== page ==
That's fine with me. I think a couple dozen is probably too many, but the two that are confirmed to know on-screen in the movie (Pete and Lana) make sense. It's confirmed in the film that although the military knows Superman was raised as a human somewhere in Kansas, they have no idea who he actually is. The only thing I really don't like is that it's apparently public knowledge that Lois knows who Superman is. Now anyone who wants to know Superman's identity can kidnap her and use her (as was done by Zod in the film). They're gonna have to figure a way to get out of that in the sequel.

Jonathan Kent doesn't want Clark to use his powers (for now)
Jonathan in MOS is far more focused on the big picture than any other version of the character. He's partially concerned for his son, but also concerned about what might happen if the world found out about the existence of aliens. Jonathan is willing to even die rather than have Clark exposed to the world, which at least proves that he's willing to put his actions where his words are. The thing that bothers me about this version of Jonathan is that he's too motivated by fear, to the point where he literally thinks that the possibility of a national scare is more important than the lives of an entire bus of schoolchildren. That means that in Man of Steel, Jonathan represents Clark's fear of rejection and alienation, not his strength as in every other version.
I appreciate that Jonathan in Man of Steel is nuanced and realistic—and that he still loves Clark just as much as he does in every other version—but the fact that he effectively teaches Clark to make bad decisions out of fear is a very, very bad thing. For my money, this isn't the proper Jonathan Kent; this is very much an alternate-universe character.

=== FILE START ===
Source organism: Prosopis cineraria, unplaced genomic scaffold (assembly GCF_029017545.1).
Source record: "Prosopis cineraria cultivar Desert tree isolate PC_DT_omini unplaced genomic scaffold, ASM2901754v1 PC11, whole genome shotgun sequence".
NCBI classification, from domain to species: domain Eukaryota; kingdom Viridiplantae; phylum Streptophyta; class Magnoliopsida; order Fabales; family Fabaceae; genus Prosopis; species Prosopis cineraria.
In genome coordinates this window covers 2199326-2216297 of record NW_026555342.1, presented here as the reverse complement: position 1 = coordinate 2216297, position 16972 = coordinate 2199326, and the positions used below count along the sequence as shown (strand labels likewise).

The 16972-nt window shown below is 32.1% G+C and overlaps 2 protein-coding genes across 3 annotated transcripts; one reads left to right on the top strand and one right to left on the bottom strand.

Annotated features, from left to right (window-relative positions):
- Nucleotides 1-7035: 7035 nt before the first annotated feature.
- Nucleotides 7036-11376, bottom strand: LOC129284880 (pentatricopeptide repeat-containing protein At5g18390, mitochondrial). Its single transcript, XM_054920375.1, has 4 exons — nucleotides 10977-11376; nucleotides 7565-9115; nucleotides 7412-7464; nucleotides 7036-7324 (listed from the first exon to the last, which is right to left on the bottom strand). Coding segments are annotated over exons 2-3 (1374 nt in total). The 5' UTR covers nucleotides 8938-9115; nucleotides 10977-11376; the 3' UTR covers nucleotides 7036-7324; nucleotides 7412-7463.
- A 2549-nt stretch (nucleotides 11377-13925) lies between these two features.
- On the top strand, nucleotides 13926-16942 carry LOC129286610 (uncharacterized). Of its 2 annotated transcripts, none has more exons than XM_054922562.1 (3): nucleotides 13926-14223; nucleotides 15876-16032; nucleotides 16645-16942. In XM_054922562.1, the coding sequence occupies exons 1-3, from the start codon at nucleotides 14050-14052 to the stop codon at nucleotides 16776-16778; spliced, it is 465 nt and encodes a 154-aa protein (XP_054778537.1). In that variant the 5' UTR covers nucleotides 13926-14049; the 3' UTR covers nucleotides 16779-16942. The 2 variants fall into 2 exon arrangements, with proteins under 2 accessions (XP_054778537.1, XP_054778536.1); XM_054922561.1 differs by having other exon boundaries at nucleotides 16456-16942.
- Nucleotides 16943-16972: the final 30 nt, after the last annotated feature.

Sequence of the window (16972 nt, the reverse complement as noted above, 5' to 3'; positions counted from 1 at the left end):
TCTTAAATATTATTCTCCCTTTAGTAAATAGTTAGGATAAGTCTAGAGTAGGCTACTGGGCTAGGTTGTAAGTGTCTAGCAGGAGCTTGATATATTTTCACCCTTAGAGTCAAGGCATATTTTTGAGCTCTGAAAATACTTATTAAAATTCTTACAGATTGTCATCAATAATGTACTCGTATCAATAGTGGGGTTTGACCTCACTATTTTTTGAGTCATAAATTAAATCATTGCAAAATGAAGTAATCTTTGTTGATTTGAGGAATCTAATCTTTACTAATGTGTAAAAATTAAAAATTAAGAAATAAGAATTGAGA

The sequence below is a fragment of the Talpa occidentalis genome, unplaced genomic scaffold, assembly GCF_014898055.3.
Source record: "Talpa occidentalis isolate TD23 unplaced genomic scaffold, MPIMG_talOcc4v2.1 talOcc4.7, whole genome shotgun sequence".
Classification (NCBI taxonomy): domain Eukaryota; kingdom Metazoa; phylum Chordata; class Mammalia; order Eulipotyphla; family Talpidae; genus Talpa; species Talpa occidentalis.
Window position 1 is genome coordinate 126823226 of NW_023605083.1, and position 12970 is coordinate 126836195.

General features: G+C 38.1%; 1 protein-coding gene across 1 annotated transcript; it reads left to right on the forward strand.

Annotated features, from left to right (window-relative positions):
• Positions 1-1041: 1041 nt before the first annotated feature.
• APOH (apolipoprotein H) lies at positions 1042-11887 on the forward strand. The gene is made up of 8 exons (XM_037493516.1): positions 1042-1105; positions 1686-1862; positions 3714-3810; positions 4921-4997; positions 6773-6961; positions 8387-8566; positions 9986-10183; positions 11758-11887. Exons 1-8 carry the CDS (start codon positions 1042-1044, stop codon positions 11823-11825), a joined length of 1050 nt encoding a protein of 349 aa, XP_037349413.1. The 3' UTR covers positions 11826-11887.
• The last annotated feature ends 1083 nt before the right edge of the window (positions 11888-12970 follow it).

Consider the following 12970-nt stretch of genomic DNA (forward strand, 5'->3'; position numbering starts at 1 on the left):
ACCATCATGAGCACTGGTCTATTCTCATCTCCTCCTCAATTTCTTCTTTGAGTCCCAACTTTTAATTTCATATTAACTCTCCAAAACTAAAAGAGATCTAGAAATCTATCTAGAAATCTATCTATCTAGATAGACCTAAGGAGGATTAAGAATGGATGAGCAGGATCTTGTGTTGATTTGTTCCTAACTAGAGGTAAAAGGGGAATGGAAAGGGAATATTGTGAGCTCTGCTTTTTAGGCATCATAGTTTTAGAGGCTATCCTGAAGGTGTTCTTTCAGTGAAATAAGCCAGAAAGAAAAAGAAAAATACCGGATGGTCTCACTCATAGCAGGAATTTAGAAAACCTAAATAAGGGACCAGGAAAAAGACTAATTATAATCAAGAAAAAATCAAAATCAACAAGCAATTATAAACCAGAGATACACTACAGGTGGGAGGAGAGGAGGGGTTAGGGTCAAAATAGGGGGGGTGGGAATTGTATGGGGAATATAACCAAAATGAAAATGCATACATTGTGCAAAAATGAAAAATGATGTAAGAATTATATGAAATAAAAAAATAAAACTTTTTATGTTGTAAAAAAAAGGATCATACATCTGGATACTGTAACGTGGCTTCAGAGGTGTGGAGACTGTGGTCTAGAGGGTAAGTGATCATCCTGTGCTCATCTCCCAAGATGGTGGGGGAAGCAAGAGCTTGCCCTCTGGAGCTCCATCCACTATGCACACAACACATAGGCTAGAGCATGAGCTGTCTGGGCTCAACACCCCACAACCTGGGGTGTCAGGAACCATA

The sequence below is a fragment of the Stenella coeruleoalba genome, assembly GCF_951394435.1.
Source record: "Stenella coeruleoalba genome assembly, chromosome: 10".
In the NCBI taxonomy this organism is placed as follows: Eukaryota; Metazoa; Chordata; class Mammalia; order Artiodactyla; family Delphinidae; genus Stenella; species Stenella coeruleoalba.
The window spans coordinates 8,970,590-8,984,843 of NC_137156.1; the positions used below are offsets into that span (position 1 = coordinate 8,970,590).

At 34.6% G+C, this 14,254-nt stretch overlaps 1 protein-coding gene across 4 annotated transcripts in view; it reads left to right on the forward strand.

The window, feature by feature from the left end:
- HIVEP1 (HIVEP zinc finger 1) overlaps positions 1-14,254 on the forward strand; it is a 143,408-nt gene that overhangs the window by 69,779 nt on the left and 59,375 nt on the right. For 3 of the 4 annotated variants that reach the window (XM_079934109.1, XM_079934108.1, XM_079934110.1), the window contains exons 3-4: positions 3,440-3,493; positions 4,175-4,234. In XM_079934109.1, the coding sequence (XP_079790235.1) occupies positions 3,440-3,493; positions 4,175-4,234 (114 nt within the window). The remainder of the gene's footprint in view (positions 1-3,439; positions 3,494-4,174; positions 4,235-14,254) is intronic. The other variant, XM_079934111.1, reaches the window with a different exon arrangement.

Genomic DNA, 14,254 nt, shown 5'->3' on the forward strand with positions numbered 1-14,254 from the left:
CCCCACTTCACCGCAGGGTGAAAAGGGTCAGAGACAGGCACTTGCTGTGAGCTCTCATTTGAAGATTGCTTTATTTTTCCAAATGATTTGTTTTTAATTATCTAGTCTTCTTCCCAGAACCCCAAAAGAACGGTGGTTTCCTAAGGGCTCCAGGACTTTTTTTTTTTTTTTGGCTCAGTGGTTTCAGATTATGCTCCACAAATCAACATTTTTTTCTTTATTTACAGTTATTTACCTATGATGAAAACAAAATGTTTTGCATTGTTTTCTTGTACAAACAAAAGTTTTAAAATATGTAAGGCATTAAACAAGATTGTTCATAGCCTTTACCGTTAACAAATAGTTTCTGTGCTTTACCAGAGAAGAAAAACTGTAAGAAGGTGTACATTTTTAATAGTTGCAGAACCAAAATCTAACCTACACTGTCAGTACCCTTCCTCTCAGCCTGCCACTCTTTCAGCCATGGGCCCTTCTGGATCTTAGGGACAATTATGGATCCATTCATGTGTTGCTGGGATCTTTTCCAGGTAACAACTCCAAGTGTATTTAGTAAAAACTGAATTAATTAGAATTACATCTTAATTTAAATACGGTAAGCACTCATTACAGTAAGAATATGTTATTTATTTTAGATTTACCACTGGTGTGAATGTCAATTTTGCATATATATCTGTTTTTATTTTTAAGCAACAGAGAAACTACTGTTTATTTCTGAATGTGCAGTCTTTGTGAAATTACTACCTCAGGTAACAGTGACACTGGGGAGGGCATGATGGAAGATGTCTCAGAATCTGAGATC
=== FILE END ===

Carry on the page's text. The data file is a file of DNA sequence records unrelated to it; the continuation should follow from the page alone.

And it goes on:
Superman does too much fighting and not enough saving
He saved the people at the oil rig.
He saved the kids on the bus.
He saved Lois from bleeding internally.
He saved Lois from falling from space.
He saved Martha from Zod.
He saved that helicopter guy from dying during the Battle of Smallville.
He saved Colonel Harding from getting crushed by Faora.
He saved Lois from falling out of a plane.
He saved pretty much the entire planet.
I think he saved plenty enough people; the problem is only that some people think more people should be saved by Superman in the movie than should die. To be technical, since he saved the planet, that's exactly what happened, but it's not necessarily evident on-screen as much as some people would have liked. I'd have liked to see Superman's saving-to-destruction ratio a bit reworked as well, but as it was I was fine with it. At the very least, we finally got to see a real Superman fight scene for the first time ever in live-action. (Superman IV does not count)

Disaster porn
Some say that there was simply too much destruction in Man of Steel. I think I agree to an extent, but it's not as though it's a serious problem for me either. It's an odd move to have Metropolis go through a nuclear bomb-type event that surely killed thousands upon thousands of people. If there had been even one throwaway line about that part of the city being mostly evacuated, it would have helped things tremendously. Still though, the destruction in Man of Steel—particularly the stuff caused by the Kryptonian fighting—at the very least served to show off the incredible strength and scale of the Kryptonians' powers. It's hard to say that it's a bad thing that MOS too greatly realized superhuman fight sequences.